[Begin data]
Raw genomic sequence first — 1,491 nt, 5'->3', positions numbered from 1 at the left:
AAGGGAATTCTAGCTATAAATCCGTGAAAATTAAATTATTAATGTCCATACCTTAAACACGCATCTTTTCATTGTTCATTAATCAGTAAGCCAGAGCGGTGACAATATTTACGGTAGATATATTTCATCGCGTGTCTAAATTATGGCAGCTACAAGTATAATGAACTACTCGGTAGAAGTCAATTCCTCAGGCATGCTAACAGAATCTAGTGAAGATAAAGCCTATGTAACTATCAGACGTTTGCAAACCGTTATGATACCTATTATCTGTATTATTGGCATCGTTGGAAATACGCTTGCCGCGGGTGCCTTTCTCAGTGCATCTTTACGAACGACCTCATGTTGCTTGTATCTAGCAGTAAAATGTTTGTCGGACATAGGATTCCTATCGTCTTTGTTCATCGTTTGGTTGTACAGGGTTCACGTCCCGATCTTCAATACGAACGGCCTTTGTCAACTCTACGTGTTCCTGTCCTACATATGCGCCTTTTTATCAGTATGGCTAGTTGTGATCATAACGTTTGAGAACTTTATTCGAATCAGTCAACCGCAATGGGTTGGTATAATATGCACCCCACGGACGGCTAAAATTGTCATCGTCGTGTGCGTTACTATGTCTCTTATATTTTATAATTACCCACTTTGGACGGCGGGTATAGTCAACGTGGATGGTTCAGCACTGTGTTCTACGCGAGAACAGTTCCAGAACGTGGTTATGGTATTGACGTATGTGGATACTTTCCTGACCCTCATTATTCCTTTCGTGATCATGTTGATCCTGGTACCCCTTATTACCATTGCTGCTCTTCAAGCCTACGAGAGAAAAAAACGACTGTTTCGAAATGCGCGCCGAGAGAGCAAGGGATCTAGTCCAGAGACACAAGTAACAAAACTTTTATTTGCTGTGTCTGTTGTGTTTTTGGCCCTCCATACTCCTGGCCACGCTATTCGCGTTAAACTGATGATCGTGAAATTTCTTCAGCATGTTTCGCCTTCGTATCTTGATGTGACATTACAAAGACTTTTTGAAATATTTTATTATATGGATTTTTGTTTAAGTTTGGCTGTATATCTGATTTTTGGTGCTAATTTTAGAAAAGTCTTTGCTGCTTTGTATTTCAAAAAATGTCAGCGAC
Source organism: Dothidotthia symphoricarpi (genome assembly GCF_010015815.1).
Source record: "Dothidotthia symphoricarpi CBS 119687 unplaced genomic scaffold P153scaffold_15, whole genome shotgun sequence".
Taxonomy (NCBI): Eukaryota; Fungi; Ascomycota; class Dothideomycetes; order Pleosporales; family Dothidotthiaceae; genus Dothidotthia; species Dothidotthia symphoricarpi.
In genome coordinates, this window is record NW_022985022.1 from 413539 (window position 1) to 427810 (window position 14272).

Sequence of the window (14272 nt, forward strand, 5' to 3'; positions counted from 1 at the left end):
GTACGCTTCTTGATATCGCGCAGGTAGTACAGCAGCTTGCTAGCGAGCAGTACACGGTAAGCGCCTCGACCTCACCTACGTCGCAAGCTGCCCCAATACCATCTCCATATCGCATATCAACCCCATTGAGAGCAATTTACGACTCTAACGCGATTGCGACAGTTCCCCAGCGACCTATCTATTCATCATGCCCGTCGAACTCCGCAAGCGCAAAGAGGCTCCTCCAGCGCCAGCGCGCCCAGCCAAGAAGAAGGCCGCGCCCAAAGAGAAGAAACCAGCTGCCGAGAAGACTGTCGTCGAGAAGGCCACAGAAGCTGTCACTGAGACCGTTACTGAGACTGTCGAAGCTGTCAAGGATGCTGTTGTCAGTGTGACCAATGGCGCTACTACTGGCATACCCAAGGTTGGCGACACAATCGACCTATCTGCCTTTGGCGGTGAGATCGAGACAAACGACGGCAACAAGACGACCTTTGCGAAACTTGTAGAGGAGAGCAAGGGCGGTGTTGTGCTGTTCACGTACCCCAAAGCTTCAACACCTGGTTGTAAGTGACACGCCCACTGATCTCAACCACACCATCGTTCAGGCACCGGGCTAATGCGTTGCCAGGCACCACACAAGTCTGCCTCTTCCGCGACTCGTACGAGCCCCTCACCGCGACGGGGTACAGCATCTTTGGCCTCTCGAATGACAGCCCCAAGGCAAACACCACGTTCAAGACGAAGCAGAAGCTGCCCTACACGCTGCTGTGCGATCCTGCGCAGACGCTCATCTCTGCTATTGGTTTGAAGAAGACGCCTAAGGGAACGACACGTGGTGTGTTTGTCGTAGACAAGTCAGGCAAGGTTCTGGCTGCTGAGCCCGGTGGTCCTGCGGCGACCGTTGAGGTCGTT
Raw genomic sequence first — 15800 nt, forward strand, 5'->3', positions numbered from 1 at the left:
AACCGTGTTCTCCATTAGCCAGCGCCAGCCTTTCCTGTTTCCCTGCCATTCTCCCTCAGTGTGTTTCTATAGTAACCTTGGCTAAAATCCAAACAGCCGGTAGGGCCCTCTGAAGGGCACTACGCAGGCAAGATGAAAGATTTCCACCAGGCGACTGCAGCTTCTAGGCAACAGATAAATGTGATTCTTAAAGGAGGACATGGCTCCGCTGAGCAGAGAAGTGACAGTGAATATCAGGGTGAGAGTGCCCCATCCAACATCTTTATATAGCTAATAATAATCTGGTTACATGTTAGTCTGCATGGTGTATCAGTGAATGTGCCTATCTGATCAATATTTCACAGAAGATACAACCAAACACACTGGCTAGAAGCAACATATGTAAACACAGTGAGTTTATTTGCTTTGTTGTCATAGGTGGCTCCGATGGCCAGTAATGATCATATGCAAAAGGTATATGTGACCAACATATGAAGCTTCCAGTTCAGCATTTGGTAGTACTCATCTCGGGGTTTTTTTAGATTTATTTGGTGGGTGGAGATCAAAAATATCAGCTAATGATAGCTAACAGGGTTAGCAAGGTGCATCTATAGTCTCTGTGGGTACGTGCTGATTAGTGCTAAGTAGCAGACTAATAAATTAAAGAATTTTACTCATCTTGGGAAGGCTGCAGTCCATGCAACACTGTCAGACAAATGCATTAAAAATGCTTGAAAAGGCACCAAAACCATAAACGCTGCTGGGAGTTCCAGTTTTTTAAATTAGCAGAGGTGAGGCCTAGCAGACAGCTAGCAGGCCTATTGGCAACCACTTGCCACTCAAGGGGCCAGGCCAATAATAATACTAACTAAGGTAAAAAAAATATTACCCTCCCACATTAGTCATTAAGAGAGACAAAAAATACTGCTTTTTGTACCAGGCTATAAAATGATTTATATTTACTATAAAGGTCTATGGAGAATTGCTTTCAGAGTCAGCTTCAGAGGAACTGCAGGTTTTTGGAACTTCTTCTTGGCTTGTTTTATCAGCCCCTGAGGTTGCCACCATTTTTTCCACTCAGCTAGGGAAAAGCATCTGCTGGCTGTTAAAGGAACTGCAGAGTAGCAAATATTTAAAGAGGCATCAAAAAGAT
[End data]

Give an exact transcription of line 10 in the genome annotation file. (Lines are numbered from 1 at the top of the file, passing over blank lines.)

AACCGTGTTCTCCATTAGCCAGCGCCAGCCTTTCCTGTTTCCCTGCCATTCTCCCTCAGTGTGTTTCTATAGTAACCTTGGCTAAAATCCAAACAGCCGGTAGGGCCCTCTGAAGGGCACTACGCAGGCAAGATGAAAGATTTCCACCAGGCGACTGCAGCTTCTAGGCAACAGATAAATGTGATTCTTAAAGGAGGACATGGCTCCGCTGAGCAGAGAAGTGACAGTGAATATCAGGGTGAGAGTGCCCCATCCAACATCTTTATATAGCTAATAATAATCTGGTTACATGTTAGTCTGCATGGTGTATCAGTGAATGTGCCTATCTGATCAATATTTCACAGAAGATACAACCAAACACACTGGCTAGAAGCAACATATGTAAACACAGTGAGTTTATTTGCTTTGTTGTCATAGGTGGCTCCGATGGCCAGTAATGATCATATGCAAAAGGTATATGTGACCAACATATGAAGCTTCCAGTTCAGCATTTGGTAGTACTCATCTCGGGGTTTTTTTAGATTTATTTGGTGGGTGGAGATCAAAAATATCAGCTAATGATAGCTAACAGGGTTAGCAAGGTGCATCTATAGTCTCTGTGGGTACGTGCTGATTAGTGCTAAGTAGCAGACTAATAAATTAAAGAATTTTACTCATCTTGGGAAGGCTGCAGTCCATGCAACACTGTCAGACAAATGCATTAAAAATGCTTGAAAAGGCACCAAAACCATAAACGCTGCTGGGAGTTCCAGTTTTTTAAATTAGCAGAGGTGAGGCCTAGCAGACAGCTAGCAGGCCTATTGGCAACCACTTGCCACTCAAGGGGCCAGGCCAATAATAATACTAACTAAGGTAAAAAAAATATTACCCTCCCACATTAGTCATTAAGAGAGACAAAAAATACTGCTTTTTGTACCAGGCTATAAAATGATTTATATTTACTATAAAGGTCTATGGAGAATTGCTTTCAGAGTCAGCTTCAGAGGAACTGCAGGTTTTTGGAACTTCTTCTTGGCTTGTTTTATCAGCCCCTGAGGTTGCCACCATTTTTTCCACTCAGCTAGGGAAAAGCATCTGCTGGCTGTTAAAGGAACTGCAGAGTAGCAAATATTTAAAGAGGCATCAAAAAGAT